On social media, cancel culture is a way for audiences to remove the power, fame and admiration of celebrities and influencers or anyone with a platform, usually because of something controversial or discriminatory that person has done.
However, in recent years the term has become more of a joke; conversations about cancel culture have turned into social commentary on the selective nature of which celebrities get “canceled”, as well as the way in which “canceling” someone can also double as performative activism — where someone cares more about the popularity of the celebrity and seeming informed and supportive rather than actual social activism. In some cases, though, the reasons behind canceling someone can contain truth and important lessons.
I think that in many ways, the criticisms of cancel culture are true.
It’s hard to keep up with which celebrities have been canceled, and most of the time, it seems like being canceled doesn’t actually do anything. Either everyone eventually forgets, or the celebrity does the same harmful thing again. Ellen Degeneres, for example, was canceled earlier this year for her mistreatment of guests and employees on her show.
And while Degeneres ended her show, people have long forgotten about the controversy surrounding her.
Similarly, many have been canceled over mistakes rather than harmful actions and ideals — in that sense, cancel culture can also be wielded to cause more harm than constructive growth.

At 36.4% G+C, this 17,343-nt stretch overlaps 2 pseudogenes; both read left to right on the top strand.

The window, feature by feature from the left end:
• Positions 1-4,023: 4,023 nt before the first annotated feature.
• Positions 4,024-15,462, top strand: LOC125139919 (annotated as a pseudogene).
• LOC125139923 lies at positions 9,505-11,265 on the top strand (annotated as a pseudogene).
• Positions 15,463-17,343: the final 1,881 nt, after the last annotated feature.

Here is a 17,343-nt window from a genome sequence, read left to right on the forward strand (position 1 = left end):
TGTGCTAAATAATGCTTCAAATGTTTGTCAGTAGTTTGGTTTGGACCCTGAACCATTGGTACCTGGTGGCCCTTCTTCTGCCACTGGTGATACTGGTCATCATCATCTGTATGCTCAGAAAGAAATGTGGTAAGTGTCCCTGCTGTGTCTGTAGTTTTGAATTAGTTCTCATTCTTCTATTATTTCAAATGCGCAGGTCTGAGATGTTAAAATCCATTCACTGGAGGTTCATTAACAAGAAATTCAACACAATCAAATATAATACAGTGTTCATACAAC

But as useless and cringy as it may seem, I think that “cancel culture,” or rather, the tools behind it, can be helpful when used correctly.
If someone has done something harmful or offensive, it only makes sense that they should face the consequences of their actions, especially if they continue to stay rooted in their harmful behaviors.
When regular people use their social media leverage to de-platform a well-known figure, the person’s position of power and their voice are diminished, meaning that their harmful ideals and behaviors affect fewer people. Maybe a diminished voice won’t solve the ever-present problem, for instance, of racist ideals being spread across social media and other platforms. Taking away the voice of harmful individuals only does so much in addressing extremely important and serious problems — but it’s an important step nevertheless.
When a larger audience has less access to harmful opinions and values, those principles have less of an opportunity to spread, hurt others, and take root.
Similarly, with discussions about harmful opinions and actions comes greater awareness about how to be a more compassionate and considerate person.
Sure, not all criticisms that arise from cancel culture are important to take into consideration, but that doesn’t mean that useful advice can’t be taken every now and then. Sometimes, the things we do and say can unknowingly affect other people, and part of growing and becoming a better person is becoming aware of that and taking accountability and responsibility for that.
This isn’t to say that canceling someone is always the way to go when it comes to addressing important issues. But while cancel culture is often passed off as a performative attempt at social activism, the idea behind it can hold lots of value and potential for growth — if used correctly.
Niveditha Bala is a freshman at The University of Texas at Dallas. Contact her at email@example.com